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Calculator Carl and Other Un-hatched Chickens


Guest articles > Calculator Carl and Other Un-hatched Chickens


by: Doug Martin


I met Carl when he was trying to sell me a franchise business way back when my gusto for making it to the big time wasn’t marred by the reality of life in the world of entrepreneurship. It was a magical time when I still believed in get-rich-quick schemes, easy money and rock star lifestyles. I was, in fact, the easiest sale on earth.

It was also before I met “The Lund-inator” who would become my first real banker and slapped back every business plan, pro-forma, projection or idea I ever had with his incessant common sense. “Quit trying to sell me every egg like it was a chicken” his mantra still ringing in my ears. If you don’t have a Lund-inator in your life, get one. Not a buddy or a family member but a real live Lund-inator, just like the ones you see advertised on television. Just kidding, there are no commercials for a Lund-inator. But someone who will coil through your financial support documentation for your big idea and systematically tear it apart until it eventually appears to be even remotely close to reality.

Calculator Carl never relied on such things as reasonable projected assumptions. He had a secret weapon, and one beyond any dispute. The Texas Instruments T144XL. And he used it like a decorated fighter pilot. Any conversation with Carl would eventually lead to his upholstering of the T144XL. And that always meant trouble. Because great riches lay just moments away.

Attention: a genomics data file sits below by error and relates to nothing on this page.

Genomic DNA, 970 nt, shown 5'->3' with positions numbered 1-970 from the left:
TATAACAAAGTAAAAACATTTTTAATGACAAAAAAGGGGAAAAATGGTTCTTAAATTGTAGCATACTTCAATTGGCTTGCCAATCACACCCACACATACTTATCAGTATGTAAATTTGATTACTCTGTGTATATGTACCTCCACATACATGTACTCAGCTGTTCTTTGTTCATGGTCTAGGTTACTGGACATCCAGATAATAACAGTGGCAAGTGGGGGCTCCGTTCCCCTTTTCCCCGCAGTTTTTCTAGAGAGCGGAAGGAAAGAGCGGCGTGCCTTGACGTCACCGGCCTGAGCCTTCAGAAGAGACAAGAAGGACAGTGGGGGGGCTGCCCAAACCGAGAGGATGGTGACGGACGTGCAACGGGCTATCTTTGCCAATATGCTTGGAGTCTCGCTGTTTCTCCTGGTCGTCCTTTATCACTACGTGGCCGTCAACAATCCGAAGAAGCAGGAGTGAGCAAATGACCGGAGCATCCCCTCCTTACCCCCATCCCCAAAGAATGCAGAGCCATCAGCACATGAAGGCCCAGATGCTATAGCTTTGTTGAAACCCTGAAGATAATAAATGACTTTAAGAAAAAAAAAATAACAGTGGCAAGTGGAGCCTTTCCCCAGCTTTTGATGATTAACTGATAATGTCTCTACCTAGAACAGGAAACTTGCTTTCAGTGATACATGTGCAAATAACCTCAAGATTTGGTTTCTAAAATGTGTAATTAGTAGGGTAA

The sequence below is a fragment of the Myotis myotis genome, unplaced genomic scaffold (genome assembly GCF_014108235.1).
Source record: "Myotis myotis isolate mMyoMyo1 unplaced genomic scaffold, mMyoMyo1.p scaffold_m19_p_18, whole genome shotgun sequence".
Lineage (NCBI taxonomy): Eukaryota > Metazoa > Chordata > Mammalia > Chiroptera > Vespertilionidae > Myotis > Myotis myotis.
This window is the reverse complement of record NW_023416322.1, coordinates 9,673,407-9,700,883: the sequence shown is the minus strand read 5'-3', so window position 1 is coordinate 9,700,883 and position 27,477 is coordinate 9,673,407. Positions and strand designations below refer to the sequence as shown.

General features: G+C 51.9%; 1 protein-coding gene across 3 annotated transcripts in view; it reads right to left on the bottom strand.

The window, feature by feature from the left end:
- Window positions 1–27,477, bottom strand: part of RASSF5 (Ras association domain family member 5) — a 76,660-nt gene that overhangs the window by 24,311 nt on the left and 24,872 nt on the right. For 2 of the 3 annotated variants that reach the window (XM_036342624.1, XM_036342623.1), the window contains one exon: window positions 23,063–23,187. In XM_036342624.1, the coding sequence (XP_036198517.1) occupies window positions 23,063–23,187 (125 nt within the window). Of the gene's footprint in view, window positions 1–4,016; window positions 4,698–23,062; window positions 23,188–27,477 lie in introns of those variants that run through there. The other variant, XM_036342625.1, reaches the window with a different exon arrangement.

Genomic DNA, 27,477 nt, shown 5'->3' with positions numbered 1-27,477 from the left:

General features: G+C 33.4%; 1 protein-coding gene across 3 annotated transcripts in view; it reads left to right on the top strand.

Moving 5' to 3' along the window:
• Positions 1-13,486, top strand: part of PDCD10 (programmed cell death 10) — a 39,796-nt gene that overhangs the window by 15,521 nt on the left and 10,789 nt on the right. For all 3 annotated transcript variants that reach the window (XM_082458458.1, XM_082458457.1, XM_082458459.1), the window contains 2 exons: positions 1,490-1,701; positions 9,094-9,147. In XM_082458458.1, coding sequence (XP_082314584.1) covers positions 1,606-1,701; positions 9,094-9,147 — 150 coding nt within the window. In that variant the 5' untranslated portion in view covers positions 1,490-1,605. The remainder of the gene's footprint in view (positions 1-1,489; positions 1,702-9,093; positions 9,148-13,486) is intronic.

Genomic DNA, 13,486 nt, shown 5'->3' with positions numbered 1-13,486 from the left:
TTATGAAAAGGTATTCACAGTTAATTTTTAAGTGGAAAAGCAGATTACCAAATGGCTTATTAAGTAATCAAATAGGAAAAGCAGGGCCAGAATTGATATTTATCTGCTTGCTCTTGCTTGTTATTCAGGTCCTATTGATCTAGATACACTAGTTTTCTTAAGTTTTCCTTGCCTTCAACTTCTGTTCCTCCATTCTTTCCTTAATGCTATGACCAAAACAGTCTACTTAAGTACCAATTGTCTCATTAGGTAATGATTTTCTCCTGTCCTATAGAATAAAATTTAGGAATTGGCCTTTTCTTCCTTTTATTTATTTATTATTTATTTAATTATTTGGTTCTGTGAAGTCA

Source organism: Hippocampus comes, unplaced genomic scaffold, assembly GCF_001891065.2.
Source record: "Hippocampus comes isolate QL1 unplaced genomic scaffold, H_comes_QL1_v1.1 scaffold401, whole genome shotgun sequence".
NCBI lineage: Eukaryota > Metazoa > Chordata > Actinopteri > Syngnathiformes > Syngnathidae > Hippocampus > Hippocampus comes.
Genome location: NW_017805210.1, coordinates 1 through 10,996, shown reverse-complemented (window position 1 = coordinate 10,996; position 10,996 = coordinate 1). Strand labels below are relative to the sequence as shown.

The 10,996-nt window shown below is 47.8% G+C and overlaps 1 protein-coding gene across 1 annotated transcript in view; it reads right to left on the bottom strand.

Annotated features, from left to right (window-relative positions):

Carl would begin two ways, the first was to lower his voice, almost murmuring to himself while he spouted off numerical information, the second was to punch these numbers with great authority into the calculator while he was talking. Ever cognizant of never revealing any totals or equation results. “So here’s how it breaks down … 6.8 billion people on earth …. Let’s assume only 1% are interested in (Insert anything here) … no wait, make that ˝% just to be safe …. Always better to be conservative … and of those if only 10% will buy … so that’s hmm … at a retail price of ….. and then I’ll deduct a discount of X and we can assume some payments will go in default of Y … and then we take this over a 12 month period … less unsatisfied customer attrition … but add in new customers down the road… and Voila!” And with that Carl would spin the calculator around and show you the number in the display screen and once the appropriate time elapsed for it to sink into your psyche, generally a second or two, he would announce, “THAT’S how much money you’ll make”! And it was always an enormous amount. Always.

Part of what made this almost believable was, that Carl used a balls-on accurate tool to come to his conclusions. We all trust the accuracy of calculators and are conditioned to believe that every number it shows is truthful. Which of course it is, relative to the information it received.

Over the years, I learned that Carl was very long on eggs and very short on chickens. But it’s so easy for any of us to want to believe the near impossible. I see incredible claims all the time and even as jaded as I am, a little piece of me wants to believe them. Just a teeny piece.